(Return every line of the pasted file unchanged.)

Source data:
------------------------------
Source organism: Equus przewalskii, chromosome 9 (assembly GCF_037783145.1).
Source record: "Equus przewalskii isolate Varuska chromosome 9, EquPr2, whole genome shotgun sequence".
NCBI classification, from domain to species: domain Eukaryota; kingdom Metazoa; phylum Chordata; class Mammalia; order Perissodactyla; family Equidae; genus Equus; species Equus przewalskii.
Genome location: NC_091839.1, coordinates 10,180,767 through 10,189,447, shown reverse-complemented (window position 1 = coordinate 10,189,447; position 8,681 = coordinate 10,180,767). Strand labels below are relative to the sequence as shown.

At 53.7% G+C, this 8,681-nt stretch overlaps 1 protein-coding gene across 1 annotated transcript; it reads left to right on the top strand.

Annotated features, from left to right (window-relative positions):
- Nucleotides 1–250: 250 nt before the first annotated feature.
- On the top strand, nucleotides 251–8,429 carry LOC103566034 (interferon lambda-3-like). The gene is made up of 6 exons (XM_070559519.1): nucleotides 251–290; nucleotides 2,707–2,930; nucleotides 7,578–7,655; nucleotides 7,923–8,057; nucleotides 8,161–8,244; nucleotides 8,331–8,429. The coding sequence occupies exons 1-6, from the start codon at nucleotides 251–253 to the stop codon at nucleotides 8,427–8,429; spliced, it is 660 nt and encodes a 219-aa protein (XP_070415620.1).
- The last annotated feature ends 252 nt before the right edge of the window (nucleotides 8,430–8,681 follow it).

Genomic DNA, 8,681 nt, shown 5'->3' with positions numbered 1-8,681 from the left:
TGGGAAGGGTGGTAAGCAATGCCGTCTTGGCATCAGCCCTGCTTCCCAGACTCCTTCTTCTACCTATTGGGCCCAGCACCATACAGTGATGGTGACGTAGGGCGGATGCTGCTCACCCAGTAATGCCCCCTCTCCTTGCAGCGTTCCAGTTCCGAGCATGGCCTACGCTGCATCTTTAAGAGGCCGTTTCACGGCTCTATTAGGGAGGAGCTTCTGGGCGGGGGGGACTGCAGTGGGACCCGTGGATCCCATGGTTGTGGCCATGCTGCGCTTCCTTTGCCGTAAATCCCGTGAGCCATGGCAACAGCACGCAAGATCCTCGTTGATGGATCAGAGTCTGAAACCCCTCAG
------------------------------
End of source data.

Source organism: Equus przewalskii, chromosome 9 (assembly GCF_037783145.1).
Source record: "Equus przewalskii isolate Varuska chromosome 9, EquPr2, whole genome shotgun sequence".
NCBI classification, from domain to species: domain Eukaryota; kingdom Metazoa; phylum Chordata; class Mammalia; order Perissodactyla; family Equidae; genus Equus; species Equus przewalskii.
Genome location: NC_091839.1, coordinates 10,180,767 through 10,189,447, shown reverse-complemented (window position 1 = coordinate 10,189,447; position 8,681 = coordinate 10,180,767). Strand labels below are relative to the sequence as shown.

At 53.7% G+C, this 8,681-nt stretch overlaps 1 protein-coding gene across 1 annotated transcript; it reads left to right on the top strand.

Annotated features, from left to right (window-relative positions):
- Nucleotides 1–250: 250 nt before the first annotated feature.
- On the top strand, nucleotides 251–8,429 carry LOC103566034 (interferon lambda-3-like). The gene is made up of 6 exons (XM_070559519.1): nucleotides 251–290; nucleotides 2,707–2,930; nucleotides 7,578–7,655; nucleotides 7,923–8,057; nucleotides 8,161–8,244; nucleotides 8,331–8,429. The coding sequence occupies exons 1-6, from the start codon at nucleotides 251–253 to the stop codon at nucleotides 8,427–8,429; spliced, it is 660 nt and encodes a 219-aa protein (XP_070415620.1).
- The last annotated feature ends 252 nt before the right edge of the window (nucleotides 8,430–8,681 follow it).

Genomic DNA, 8,681 nt, shown 5'->3' with positions numbered 1-8,681 from the left:
TGGGAAGGGTGGTAAGCAATGCCGTCTTGGCATCAGCCCTGCTTCCCAGACTCCTTCTTCTACCTATTGGGCCCAGCACCATACAGTGATGGTGACGTAGGGCGGATGCTGCTCACCCAGTAATGCCCCCTCTCCTTGCAGCGTTCCAGTTCCGAGCATGGCCTACGCTGCATCTTTAAGAGGCCGTTTCACGGCTCTATTAGGGAGGAGCTTCTGGGCGGGGGGGACTGCAGTGGGACCCGTGGATCCCATGGTTGTGGCCATGCTGCGCTTCCTTTGCCGTAAATCCCGTGAGCCATGGCAACAGCACGCAAGATCCTCGTTGATGGATCAGAGTCTGAAACCCCTCAG